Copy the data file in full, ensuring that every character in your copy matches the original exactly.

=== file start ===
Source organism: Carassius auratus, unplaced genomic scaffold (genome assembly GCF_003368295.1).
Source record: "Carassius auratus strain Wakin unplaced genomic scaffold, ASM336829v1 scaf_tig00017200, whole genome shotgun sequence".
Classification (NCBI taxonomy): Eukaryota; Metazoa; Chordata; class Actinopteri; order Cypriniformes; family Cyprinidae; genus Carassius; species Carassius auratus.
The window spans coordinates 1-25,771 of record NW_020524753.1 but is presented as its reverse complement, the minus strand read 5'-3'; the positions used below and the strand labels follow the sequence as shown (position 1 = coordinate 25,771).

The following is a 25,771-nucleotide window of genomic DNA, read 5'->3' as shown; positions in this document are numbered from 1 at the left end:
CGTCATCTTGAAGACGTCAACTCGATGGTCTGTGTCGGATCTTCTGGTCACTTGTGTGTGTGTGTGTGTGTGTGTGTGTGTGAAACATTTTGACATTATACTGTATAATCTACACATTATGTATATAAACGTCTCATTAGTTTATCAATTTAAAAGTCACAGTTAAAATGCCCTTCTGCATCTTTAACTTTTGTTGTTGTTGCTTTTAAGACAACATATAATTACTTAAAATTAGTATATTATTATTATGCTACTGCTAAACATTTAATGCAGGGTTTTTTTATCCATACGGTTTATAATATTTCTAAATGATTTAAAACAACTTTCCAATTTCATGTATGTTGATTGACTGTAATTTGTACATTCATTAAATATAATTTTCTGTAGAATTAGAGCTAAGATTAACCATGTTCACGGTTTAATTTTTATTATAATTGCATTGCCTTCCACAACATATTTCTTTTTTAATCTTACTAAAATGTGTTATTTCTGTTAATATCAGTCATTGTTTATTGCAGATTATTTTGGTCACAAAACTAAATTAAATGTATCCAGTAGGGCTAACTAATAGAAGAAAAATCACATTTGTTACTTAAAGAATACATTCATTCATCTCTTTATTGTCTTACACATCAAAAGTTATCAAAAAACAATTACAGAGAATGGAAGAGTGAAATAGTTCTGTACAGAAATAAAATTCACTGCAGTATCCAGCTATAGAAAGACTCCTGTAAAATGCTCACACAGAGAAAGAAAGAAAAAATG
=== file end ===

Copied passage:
Source organism: Carassius auratus, unplaced genomic scaffold (genome assembly GCF_003368295.1).
Source record: "Carassius auratus strain Wakin unplaced genomic scaffold, ASM336829v1 scaf_tig00017200, whole genome shotgun sequence".
Classification (NCBI taxonomy): Eukaryota; Metazoa; Chordata; class Actinopteri; order Cypriniformes; family Cyprinidae; genus Carassius; species Carassius auratus.
The window spans coordinates 1-25,771 of record NW_020524753.1 but is presented as its reverse complement, the minus strand read 5'-3'; the positions used below and the strand labels follow the sequence as shown (position 1 = coordinate 25,771).

The following is a 25,771-nucleotide window of genomic DNA, read 5'->3' as shown; positions in this document are numbered from 1 at the left end:
CGTCATCTTGAAGACGTCAACTCGATGGTCTGTGTCGGATCTTCTGGTCACTTGTGTGTGTGTGTGTGTGTGTGTGTGTGTGAAACATTTTGACATTATACTGTATAATCTACACATTATGTATATAAACGTCTCATTAGTTTATCAATTTAAAAGTCACAGTTAAAATGCCCTTCTGCATCTTTAACTTTTGTTGTTGTTGCTTTTAAGACAACATATAATTACTTAAAATTAGTATATTATTATTATGCTACTGCTAAACATTTAATGCAGGGTTTTTTTATCCATACGGTTTATAATATTTCTAAATGATTTAAAACAACTTTCCAATTTCATGTATGTTGATTGACTGTAATTTGTACATTCATTAAATATAATTTTCTGTAGAATTAGAGCTAAGATTAACCATGTTCACGGTTTAATTTTTATTATAATTGCATTGCCTTCCACAACATATTTCTTTTTTAATCTTACTAAAATGTGTTATTTCTGTTAATATCAGTCATTGTTTATTGCAGATTATTTTGGTCACAAAACTAAATTAAATGTATCCAGTAGGGCTAACTAATAGAAGAAAAATCACATTTGTTACTTAAAGAATACATTCATTCATCTCTTTATTGTCTTACACATCAAAAGTTATCAAAAAACAATTACAGAGAATGGAAGAGTGAAATAGTTCTGTACAGAAATAAAATTCACTGCAGTATCCAGCTATAGAAAGACTCCTGTAAAATGCTCACACAGAGAAAGAAAGAAAAAATG